Beth's Reviews > Trickster Makes This World: How The Disruptive Imagination Creates Culture

Trickster Makes This World by Lewis Hyde
Rate this book
Clear rating

by
F 50x66
's review
Mar 11, 12

bookshelves: 2012reads, noncomic2012, nonfiction
Read in March, 2012

It's taken me about a year to read this, in part because it got packed up in a box while I was living elsewhere, and partly because Hyde doesn't have the most fluid writing style, at least not consistently.
This is an interesting book, and the analysis he provides on the multiple Trickster mythologies of the world are well thought out and well presented, although I'm not entirely sure how much is his work and how much is him re-presenting the work of others; there are an awful lot of pieces where he seems to solely discuss other interpretations and merely echoes what they have said or leaves them without comment.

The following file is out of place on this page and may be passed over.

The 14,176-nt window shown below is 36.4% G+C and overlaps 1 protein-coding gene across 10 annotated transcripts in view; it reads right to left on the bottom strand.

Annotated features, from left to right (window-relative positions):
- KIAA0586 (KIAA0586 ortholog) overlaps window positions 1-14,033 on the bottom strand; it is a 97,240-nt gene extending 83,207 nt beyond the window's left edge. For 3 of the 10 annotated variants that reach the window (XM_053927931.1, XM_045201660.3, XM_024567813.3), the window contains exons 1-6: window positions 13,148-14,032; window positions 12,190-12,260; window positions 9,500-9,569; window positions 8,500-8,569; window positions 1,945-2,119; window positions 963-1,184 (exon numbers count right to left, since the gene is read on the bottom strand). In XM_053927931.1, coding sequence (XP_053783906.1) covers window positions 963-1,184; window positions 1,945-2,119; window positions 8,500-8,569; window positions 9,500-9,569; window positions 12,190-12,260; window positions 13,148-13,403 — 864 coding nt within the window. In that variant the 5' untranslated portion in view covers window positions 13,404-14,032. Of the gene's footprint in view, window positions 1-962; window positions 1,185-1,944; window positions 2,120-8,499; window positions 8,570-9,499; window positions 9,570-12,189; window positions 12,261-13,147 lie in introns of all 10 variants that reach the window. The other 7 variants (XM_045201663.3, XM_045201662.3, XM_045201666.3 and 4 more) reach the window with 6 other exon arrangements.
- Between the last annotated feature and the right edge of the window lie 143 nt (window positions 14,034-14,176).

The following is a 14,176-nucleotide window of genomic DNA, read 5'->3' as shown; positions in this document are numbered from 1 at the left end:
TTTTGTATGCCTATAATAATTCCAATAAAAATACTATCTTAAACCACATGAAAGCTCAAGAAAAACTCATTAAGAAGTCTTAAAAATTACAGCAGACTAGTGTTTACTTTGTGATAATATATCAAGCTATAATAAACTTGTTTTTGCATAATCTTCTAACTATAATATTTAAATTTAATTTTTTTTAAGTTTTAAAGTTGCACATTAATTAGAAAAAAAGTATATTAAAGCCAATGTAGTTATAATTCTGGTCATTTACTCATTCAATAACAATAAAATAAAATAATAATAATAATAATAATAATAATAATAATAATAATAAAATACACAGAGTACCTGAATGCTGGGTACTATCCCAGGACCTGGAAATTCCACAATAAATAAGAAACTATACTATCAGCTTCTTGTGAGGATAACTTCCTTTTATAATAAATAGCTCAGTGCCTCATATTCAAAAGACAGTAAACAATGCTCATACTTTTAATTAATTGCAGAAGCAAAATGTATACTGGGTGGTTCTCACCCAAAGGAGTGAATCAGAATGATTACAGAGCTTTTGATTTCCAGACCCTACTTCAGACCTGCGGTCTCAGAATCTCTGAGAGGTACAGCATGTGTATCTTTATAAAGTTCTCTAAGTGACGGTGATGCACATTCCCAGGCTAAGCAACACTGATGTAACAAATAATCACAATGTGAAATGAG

I think what would have made the book a lot more interesting would have been less of the discussion of various artists and writers as trickster inspired figures, and more on the inspiration of the tricksters. The Douglass chapter especially seemed very forced and circular, never quite coming to the point that I think it was trying to make.

Overall an interesting book that fell slightly short of what I was hoping it would be, but certainly not one that I regret reading.
Likeflag

Sign into Goodreads to see if any of your friends have read Trickster Makes This World.
Sign In »

No comments have been added yet.